Lowell Libson & Jonny Yarker Ltd

  • Pen and ink
  • 4 ¼ × 2 ¾ inches · 108 × 70 mm
  • Drawn c. 1750
  • £6,000


  • William Drummond, to 2016

Francis Hayman was one of the leading history painters of the mid-eighteenth century, he also had a flourishing portrait practice and a successful career as an illustrator working for the London book trade. 

Working in a fashionable rococo style, Hayman produced nearly two hundred designs for book illustrations in the course of his career with almost half of them being engraved by Charles Grignon.[1] Hayman was an active teacher and instructor at the second St. Martin’s Lane Academy and would become instrumental in the establishment of the Society of Artists, the first of London’s exhibiting societies which held its first exhibition in 1760. This attractive pen, ink and wash drawing appears to be an unrealised design for an illustration to Alexander Pope's The Rape of the Lock. While it does not seem to have been engraved, Hayman did execute an illustration for Pope's Dunciad, engraved by Charles Grignion in William Warburton's 1760 Collected Edition of Pope. Hayman has depicted the pivotal moment of the story: Belinda comforted by her maid, while the Baron holds the lock of her hair he has cut aloft. Pope's mock-heroic narrative poem was hugely popular throughout the eighteenth-century, and its imagery would have been well-known.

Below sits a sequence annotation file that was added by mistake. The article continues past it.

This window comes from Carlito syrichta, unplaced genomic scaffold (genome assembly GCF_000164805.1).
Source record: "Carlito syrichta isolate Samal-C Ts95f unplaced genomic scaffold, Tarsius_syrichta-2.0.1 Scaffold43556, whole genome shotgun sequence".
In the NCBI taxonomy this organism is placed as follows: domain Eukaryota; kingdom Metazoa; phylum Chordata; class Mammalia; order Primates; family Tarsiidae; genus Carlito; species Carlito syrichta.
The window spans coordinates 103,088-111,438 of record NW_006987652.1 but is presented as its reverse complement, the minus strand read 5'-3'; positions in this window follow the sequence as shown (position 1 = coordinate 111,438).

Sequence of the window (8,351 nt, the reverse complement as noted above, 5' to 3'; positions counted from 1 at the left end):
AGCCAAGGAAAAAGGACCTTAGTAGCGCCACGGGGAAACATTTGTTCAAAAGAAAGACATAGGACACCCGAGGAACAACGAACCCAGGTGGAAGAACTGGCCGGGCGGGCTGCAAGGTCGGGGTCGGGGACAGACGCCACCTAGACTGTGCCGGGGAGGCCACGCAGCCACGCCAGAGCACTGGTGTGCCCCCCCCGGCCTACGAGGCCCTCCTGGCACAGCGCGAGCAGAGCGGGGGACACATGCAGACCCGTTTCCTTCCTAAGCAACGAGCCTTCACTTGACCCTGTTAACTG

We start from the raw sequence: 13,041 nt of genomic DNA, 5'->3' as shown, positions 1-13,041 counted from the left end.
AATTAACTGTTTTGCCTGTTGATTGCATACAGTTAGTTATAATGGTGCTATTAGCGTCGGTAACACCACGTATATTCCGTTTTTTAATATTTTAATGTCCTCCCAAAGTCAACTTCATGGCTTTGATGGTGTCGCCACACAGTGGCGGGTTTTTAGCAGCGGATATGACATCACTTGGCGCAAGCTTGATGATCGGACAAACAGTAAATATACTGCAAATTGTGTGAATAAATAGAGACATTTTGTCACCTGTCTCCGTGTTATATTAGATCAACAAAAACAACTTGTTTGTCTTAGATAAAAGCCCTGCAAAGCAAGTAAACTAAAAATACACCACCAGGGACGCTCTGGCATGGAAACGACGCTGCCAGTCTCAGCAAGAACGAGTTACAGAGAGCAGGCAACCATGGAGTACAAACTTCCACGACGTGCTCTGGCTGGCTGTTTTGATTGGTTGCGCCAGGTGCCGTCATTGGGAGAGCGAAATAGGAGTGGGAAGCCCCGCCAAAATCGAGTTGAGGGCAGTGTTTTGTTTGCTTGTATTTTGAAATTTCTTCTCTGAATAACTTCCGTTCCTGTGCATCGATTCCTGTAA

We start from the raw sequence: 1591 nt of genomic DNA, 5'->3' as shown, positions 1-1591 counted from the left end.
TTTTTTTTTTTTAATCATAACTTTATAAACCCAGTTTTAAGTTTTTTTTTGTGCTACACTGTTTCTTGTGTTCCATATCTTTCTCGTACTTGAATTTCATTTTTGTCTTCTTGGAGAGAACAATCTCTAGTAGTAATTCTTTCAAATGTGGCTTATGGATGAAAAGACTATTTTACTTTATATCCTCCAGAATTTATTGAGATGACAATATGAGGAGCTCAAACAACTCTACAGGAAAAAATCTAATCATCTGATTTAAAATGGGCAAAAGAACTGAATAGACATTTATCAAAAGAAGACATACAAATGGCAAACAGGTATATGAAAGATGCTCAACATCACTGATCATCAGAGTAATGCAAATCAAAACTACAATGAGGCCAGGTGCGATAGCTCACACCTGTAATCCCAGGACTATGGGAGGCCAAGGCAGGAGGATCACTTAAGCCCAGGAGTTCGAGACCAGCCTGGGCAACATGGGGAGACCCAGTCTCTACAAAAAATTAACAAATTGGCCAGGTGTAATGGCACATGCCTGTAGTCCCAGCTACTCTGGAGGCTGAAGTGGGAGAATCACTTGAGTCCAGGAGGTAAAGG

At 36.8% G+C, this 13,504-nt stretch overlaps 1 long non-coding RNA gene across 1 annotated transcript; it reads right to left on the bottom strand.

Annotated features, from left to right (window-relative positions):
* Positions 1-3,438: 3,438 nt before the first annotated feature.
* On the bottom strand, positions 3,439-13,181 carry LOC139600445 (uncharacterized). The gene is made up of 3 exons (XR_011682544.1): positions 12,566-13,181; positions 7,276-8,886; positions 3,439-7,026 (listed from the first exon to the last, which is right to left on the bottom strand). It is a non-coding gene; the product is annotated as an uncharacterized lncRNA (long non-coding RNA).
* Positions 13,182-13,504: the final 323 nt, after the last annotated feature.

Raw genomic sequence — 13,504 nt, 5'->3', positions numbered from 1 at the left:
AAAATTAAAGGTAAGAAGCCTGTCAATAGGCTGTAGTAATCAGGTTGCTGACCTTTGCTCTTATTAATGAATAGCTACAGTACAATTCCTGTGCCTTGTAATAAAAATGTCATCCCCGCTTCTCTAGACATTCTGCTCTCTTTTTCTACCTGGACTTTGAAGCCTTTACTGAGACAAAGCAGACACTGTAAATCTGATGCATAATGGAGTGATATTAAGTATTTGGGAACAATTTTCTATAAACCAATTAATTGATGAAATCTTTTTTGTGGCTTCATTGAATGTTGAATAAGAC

1. Brian Allen, Francis Hayman, New Haven and London, 1987, pp,183-6.